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Old 06-24-08, 02:23 AM   #1
Ziemas
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New Bike Specific Light - 128 lumens - 6 hours - $76!

This new light looks quite promising. It's bright at 128 lumens, takes AA batteries, and has a long runtime of 6 hours and a battery guage. Has anyone heard of this before?

https://www.fenix-store.com/product_...roducts_id=486



EDIT: It's a Dosun M1 Bike Light.

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Old 06-24-08, 06:35 AM   #2
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Man, the finish on that product makes it looke like a $2 flashlight.
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Old 06-24-08, 06:58 AM   #3
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Man, the finish on that product makes it looke like a $2 flashlight.
Oh, you've seen the light. Can you tell us more about it please? Thanks.
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Old 06-24-08, 07:35 AM   #4
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128 Lumen is not really all that bright compared to the new power LED's. Thats less than a Cree XR-E operating at the lowest power setting of 10% when using a standard 5-mode driver circuit. My dynamo powered DIY LED headlight produces 500 Lumen at 7 MPH. You would do much better with a Cree or SSC flashlight from DX. They have flashlights with the new SSC P7 emitter producing 900 Lumen for ~$50.
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Old 06-24-08, 09:05 AM   #5
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they need a better video. Looks kinda big...I wonder what kind of mount they have coming with it.
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Old 06-24-08, 09:07 AM   #6
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Originally Posted by n4zou View Post
128 Lumen is not really all that bright compared to the new power LED's. Thats less than a Cree XR-E operating at the lowest power setting of 10% when using a standard 5-mode driver circuit. My dynamo powered DIY LED headlight produces 500 Lumen at 7 MPH. You would do much better with a Cree or SSC flashlight from DX. They have flashlights with the new SSC P7 emitter producing 900 Lumen for ~$50.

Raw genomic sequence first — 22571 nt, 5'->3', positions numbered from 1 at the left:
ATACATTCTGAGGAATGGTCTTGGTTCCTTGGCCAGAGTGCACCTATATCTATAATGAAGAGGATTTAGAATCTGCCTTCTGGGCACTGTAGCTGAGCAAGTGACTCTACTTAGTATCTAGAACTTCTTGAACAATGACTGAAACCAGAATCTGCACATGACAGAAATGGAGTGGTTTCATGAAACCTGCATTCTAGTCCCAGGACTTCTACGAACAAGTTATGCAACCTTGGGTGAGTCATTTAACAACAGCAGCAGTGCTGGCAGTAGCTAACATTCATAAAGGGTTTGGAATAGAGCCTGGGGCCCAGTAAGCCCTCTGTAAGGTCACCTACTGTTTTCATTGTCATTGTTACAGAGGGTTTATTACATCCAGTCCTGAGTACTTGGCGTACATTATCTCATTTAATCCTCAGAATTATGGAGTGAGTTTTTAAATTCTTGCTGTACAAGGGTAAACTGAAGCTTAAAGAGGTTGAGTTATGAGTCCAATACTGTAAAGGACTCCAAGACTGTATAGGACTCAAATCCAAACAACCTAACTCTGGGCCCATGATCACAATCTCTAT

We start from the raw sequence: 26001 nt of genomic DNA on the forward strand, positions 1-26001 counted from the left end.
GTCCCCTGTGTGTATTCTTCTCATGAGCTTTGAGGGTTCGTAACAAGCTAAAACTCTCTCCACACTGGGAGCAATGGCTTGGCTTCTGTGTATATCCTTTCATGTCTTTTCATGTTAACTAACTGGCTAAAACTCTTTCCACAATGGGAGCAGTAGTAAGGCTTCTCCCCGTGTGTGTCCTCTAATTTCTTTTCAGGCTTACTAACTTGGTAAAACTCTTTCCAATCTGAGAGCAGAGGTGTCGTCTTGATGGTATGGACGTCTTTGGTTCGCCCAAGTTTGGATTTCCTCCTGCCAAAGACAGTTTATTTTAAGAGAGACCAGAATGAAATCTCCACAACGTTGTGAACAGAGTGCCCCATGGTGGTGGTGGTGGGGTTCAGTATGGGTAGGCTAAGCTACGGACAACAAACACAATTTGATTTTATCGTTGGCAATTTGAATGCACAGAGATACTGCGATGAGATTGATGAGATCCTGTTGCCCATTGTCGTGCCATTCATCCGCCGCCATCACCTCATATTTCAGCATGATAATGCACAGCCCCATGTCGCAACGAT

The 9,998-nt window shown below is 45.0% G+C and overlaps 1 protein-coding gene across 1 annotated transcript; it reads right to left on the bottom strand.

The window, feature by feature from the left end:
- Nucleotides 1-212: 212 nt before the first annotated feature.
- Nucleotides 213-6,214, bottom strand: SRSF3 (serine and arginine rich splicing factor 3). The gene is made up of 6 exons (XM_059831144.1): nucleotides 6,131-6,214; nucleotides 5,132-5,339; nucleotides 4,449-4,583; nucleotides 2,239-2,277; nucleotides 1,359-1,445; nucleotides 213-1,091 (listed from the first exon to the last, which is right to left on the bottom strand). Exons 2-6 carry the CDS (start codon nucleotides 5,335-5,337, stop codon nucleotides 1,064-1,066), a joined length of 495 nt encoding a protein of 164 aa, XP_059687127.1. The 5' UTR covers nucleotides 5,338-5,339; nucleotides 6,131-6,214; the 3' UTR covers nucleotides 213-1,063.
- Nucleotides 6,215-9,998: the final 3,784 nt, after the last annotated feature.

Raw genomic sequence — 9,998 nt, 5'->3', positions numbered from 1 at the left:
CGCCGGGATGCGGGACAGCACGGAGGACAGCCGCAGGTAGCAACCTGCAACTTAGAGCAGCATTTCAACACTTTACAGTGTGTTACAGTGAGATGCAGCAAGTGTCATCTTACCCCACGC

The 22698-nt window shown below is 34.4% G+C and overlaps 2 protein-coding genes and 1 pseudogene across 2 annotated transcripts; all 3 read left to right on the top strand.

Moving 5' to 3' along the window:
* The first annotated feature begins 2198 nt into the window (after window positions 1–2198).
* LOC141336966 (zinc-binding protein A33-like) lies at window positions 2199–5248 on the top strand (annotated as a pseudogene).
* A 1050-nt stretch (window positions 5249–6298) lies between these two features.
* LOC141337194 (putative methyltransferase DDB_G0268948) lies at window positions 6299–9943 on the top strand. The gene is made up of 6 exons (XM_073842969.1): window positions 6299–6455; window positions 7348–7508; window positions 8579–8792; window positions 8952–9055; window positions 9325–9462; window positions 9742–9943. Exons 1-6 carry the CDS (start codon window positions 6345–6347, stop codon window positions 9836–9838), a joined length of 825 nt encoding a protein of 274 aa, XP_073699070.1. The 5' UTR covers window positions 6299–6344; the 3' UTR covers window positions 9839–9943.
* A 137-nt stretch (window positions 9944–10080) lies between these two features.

Jaa, with a 30 minute runtime.

128 lumens for 6 hours is good for a city commuter light.
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Old 06-24-08, 02:52 PM   #7
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Yeah, its significantly brighter than most bike lights out on the street, and looks like a useful beam pattern. Runtime means you'll change batteries once a week rather than every day.
I like it.
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Old 06-24-08, 03:27 PM   #8
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More lumens don't necessarily make a better bike light. Effective power management, bi-level beam pattern and cut-off shielding combined with a decent lighting level makes this a pretty special combination. How many DIY, chicken-frying-lumen output headlights have these features?
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Old 06-24-08, 04:23 PM   #9
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More lumens don't necessarily make a better bike light. Effective power management, bi-level beam pattern and cut-off shielding combined with a decent lighting level makes this a pretty special combination. How many DIY, chicken-frying-lumen output headlights have these features?
This one.

Two SSC P4 U-BIN Z-power LED's under Fraen optics. 10 degree narrow left and 15X30 elliptical right. Bridge rectifier and 1,000uF capacitor is also located in the housing. No batteries required as it's driven by the dynamo.

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Old 06-24-08, 05:39 PM   #10